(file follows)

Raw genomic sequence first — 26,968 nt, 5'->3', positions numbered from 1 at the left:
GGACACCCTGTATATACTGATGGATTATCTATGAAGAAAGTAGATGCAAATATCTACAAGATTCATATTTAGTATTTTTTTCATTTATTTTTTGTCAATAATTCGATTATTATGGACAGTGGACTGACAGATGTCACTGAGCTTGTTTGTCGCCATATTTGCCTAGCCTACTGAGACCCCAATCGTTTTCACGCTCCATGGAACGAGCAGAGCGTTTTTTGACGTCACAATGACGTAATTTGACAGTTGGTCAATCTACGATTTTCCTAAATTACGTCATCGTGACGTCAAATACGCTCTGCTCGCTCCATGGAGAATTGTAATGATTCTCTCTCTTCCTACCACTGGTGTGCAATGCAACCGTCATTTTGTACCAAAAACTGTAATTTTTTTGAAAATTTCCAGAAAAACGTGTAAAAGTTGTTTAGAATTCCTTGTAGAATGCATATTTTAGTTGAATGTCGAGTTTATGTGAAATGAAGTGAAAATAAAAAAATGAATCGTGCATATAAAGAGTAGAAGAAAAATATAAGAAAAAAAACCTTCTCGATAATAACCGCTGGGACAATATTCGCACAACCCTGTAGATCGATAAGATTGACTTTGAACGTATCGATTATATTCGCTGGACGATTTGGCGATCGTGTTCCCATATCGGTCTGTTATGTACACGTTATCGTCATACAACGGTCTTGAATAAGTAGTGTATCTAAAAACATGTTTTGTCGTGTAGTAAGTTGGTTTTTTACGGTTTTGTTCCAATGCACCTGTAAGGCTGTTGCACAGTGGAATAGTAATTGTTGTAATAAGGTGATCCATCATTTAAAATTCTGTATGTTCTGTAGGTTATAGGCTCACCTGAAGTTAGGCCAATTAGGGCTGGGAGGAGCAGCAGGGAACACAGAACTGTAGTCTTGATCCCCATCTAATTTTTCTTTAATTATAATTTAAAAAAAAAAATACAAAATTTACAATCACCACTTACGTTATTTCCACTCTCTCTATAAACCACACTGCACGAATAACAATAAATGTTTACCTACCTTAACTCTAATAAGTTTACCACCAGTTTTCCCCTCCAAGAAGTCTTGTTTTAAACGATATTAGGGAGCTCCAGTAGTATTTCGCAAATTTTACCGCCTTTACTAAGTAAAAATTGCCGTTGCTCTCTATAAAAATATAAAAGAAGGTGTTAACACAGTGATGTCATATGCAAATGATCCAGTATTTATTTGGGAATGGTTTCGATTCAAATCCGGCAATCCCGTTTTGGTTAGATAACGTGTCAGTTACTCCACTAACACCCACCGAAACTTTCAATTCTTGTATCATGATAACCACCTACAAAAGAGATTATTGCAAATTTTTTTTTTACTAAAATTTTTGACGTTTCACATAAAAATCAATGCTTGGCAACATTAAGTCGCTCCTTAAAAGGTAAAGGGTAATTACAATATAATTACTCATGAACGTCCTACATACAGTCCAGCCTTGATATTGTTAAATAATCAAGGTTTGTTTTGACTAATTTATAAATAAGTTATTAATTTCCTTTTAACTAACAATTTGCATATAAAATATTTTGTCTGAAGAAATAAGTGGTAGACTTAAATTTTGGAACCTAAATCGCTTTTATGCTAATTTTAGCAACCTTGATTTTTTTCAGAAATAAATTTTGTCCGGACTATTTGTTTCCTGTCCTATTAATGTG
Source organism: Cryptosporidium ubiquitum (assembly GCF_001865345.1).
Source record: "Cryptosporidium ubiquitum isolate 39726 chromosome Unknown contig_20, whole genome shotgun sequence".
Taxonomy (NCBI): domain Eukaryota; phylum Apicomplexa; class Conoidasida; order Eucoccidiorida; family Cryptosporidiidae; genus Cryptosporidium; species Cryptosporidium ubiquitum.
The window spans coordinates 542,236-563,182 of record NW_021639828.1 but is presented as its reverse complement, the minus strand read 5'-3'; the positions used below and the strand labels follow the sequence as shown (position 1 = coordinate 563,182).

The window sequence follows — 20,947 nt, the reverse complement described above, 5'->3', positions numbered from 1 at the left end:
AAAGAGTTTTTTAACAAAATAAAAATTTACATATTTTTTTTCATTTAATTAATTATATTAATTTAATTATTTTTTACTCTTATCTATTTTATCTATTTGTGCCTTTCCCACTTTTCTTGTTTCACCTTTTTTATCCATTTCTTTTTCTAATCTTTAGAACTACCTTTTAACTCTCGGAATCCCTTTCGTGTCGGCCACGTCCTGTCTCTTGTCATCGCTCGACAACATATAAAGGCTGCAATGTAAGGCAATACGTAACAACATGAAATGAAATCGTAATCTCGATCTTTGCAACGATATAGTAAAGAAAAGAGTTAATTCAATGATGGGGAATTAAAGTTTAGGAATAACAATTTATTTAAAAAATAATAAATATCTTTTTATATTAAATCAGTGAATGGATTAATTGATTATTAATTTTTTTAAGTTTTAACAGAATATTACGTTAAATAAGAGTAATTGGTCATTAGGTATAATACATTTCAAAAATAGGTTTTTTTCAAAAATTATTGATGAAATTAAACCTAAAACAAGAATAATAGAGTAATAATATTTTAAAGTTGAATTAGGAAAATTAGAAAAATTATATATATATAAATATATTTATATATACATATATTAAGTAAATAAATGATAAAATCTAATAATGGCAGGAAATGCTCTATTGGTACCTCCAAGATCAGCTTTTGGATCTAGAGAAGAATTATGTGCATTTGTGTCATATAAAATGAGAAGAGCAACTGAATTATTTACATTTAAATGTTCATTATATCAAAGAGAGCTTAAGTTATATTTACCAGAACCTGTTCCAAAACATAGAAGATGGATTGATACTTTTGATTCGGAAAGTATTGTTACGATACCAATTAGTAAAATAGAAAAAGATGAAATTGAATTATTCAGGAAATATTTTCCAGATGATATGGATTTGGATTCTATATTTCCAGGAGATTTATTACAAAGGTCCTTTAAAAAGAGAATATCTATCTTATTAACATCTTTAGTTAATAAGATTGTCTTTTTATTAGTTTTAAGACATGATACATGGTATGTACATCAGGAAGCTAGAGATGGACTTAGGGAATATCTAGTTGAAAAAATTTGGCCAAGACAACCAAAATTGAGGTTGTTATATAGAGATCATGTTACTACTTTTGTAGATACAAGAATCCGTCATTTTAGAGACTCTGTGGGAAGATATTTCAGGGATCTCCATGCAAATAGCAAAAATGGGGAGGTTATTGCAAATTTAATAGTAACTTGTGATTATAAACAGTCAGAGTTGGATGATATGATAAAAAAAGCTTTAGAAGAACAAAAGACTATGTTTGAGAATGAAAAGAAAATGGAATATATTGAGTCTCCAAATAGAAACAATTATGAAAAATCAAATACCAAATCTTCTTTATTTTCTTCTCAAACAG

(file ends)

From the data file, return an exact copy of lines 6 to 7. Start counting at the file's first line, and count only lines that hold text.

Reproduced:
The window spans coordinates 542,236-563,182 of record NW_021639828.1 but is presented as its reverse complement, the minus strand read 5'-3'; the positions used below and the strand labels follow the sequence as shown (position 1 = coordinate 563,182).

The window sequence follows — 20,947 nt, the reverse complement described above, 5'->3', positions numbered from 1 at the left end: